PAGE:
GSK Expects Slower Uptake of RSV Vaccine Amid Record Sales for Shingles Shot

Pictured: GSK sign at its headquarters in London/iStock, William Barton

Pictured: GSK sign at its headquarters in London/iStock, William Barton

Despite being the world’s first approved vaccine against respiratory syncytial virus infection, GSK expects a slower initial rollout for Arexvy, CEO Emma Walmsley said during a second-quarter earnings briefing Wednesday, as reported by Reuters.

This is in comparison to its blockbuster shingles shot Shingrix, which claimed the spot as GSK’s top-selling asset in the second quarter, according to the company’s earnings report. Shingrix brought in more than $1.1 billion during the second quarter, representing a 20% increase at constant exchange rates. The FDA first approved Shingrix in October 2017.

Shingrix’s revenue growth was driven by expanding global markets and better immunization rates in the U.S., which jumped from 30% at the end of 2022 to 32% by the end of this year’s first quarter, according to GSK’s second-quarter earnings announcement. Shingrix outpaced the company’s other bestsellers, including asthma medication Trelegy Ellpita (fluticasone furoate/umeclidinium/vilanterol inhalation powder) and HIV drug Dovato (dolutegravir/lamivudine).

In Wednesday’s earnings call, GSK touted total revenue of nearly $9.3 billion for the second quarter, a figure that surpassed analyst expectations. The company Wednesday also raised its financial guidance for the rest of the year, expecting its revenue to increase 8% to 10%, which was previously pegged at 6% to 8%.

GSK also now estimates its earnings per share to grow 14% to 17%, up from the previous projection of 12% to 15%.

The strong second-quarter results and the more optimistic outlook is due to the impressive performance of its shingles and HIV businesses—and a landmark regulatory win. In May 2023, the FDA authorized GSK’s Arexvy for the prevention of respiratory syncytial virus (RSV)-associated lower respiratory tract disease in people aged 60 years and above. Arexvy was also approved in the European Union in June.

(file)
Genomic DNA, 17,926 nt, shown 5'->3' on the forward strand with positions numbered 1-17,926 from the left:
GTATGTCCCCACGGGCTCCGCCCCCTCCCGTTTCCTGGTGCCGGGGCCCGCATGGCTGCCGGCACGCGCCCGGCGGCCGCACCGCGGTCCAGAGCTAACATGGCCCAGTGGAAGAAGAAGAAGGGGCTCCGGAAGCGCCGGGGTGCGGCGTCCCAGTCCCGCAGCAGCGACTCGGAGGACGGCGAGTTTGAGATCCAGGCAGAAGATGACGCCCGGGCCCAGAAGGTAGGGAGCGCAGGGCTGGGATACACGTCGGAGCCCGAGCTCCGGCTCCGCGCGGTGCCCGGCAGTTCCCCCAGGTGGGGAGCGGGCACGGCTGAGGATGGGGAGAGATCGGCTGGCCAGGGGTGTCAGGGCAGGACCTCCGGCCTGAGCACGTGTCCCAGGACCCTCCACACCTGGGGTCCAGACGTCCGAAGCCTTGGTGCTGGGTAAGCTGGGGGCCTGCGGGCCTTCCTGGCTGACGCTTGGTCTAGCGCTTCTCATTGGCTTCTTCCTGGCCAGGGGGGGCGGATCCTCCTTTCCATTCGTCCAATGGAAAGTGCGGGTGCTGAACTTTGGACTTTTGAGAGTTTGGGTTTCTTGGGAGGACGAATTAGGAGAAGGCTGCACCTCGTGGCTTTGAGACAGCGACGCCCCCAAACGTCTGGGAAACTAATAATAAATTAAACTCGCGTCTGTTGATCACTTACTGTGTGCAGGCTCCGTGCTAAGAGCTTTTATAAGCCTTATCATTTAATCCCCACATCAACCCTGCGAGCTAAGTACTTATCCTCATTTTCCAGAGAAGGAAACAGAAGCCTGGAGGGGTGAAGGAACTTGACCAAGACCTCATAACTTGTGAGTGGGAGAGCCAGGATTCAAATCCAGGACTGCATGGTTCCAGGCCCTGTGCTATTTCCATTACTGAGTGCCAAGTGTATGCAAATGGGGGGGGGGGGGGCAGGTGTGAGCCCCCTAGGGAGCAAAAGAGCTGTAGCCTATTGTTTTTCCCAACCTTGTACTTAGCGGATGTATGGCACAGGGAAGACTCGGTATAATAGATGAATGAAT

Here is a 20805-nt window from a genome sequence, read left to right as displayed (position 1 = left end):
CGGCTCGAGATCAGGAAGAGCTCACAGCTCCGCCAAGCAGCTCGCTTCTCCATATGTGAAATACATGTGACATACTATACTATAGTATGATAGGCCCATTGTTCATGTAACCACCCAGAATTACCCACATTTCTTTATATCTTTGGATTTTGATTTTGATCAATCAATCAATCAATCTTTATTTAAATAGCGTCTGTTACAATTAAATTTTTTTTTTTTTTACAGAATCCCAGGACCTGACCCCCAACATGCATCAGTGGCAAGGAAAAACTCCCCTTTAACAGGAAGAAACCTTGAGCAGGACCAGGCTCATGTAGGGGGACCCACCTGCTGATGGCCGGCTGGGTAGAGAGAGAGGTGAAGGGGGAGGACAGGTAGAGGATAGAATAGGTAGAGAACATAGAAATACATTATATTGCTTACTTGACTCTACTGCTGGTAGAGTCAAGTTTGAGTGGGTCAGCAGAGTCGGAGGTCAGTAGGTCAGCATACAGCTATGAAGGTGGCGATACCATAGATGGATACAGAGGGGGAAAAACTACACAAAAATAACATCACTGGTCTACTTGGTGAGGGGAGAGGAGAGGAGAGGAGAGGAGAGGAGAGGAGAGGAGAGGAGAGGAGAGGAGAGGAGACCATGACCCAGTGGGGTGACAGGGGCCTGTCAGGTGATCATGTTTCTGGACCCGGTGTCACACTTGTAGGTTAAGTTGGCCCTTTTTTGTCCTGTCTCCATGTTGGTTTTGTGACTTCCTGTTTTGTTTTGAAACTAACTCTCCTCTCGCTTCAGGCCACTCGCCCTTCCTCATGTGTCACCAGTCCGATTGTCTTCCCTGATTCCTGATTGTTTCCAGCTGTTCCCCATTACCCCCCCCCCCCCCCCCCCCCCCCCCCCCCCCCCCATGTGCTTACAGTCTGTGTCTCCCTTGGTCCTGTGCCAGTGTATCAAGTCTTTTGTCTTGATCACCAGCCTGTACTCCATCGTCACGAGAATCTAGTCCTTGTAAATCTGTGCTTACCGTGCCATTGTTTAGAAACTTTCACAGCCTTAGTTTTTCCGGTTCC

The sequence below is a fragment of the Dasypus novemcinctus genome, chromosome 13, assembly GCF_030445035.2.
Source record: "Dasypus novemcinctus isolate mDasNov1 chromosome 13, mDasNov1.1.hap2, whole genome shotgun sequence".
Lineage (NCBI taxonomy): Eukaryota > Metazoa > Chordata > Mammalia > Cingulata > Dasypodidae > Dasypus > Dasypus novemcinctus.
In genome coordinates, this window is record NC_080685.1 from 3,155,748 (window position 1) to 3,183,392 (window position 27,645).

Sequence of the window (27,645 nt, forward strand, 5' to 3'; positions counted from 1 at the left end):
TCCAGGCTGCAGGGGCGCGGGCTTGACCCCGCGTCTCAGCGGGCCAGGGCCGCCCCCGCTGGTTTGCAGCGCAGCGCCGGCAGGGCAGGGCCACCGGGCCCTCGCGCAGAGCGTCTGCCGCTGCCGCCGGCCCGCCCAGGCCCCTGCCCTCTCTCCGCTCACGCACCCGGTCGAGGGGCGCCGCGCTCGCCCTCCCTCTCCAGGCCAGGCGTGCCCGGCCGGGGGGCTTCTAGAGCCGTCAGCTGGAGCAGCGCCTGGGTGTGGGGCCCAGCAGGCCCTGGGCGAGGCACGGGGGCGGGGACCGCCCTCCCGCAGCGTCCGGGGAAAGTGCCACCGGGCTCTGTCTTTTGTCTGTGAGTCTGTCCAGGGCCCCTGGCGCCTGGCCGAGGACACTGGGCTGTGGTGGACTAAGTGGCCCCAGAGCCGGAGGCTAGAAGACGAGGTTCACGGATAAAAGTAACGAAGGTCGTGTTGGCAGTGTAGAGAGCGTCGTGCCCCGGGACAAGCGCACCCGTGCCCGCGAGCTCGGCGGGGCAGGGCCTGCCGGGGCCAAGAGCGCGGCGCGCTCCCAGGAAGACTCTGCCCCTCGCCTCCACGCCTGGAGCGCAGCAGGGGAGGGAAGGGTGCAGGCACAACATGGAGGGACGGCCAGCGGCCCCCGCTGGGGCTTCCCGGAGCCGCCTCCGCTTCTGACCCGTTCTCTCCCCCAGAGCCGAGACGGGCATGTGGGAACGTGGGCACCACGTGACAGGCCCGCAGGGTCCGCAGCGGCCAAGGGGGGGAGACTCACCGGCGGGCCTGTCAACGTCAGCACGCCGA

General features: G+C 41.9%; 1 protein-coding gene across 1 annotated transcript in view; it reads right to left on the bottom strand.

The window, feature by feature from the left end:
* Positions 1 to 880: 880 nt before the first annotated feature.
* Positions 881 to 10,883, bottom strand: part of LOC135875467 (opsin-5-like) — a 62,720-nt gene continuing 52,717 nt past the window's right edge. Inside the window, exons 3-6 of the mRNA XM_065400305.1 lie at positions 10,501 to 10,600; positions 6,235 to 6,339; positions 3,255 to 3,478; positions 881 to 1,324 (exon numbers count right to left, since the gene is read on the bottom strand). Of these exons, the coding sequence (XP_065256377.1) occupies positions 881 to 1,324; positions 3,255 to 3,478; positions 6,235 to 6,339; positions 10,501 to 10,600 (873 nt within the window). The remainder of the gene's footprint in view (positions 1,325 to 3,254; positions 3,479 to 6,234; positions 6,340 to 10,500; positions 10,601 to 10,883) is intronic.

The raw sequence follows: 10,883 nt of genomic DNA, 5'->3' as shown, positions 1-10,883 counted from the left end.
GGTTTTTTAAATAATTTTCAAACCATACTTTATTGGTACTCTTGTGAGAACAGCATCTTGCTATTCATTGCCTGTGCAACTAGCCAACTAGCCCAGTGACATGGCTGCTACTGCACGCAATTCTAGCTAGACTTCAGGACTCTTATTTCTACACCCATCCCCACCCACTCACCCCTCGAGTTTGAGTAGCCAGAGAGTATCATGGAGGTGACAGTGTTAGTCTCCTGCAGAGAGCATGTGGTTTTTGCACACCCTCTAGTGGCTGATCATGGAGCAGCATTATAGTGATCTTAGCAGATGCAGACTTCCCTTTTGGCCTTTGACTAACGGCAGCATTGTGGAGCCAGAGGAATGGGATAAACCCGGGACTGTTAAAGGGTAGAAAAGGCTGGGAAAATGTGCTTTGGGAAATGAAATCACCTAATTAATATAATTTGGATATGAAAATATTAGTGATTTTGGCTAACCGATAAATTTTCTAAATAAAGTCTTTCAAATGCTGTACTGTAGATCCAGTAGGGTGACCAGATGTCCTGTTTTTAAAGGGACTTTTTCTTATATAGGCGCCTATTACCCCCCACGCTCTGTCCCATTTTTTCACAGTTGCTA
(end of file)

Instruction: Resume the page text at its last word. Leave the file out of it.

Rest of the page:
Arexvy is the first RSV vaccine to be authorized for use, nabbing GSK the victory in a very tight race. Pfizer, its closest competitor, also scored an FDA approval for its shot Abrysvo a few weeks later.

GSK is pinning much of its hope on Arexvy, whose FDA approval came just in time for the 2023/2024 RSV season. The company estimates that nearly 80 million older adults in the U.S. could receive an RSV shot for the first time and is preparing Arexvy’s launch to meet this demand. The RSV vaccine will launch in the EU in the third quarter.

However, it wasn’t all good news during Wednesday’s earnings report for GSK. Despite a positive opinion from the Committee for Medicinal Products for Human Use (CHMP) for Jesduvroq (daprodustat) for the treatment for symptomatic anemia in chronic kidney disease (CKD), GSK will hold off on launching the product in Europe and not pursue applications in other territories.

The decision not to commercialize in Europe was made “due to the significant reduction in the size of the opportunity” following the CHMP’s decision to not recommend the treatment for patients who are not dependent on dialysis, according to GSK’s news release. The availability of other treatments for anemia in CKD in Europe also contributed to this decision.

Tristan Manalac is an independent science writer based in metro Manila, Philippines. He can be reached at or

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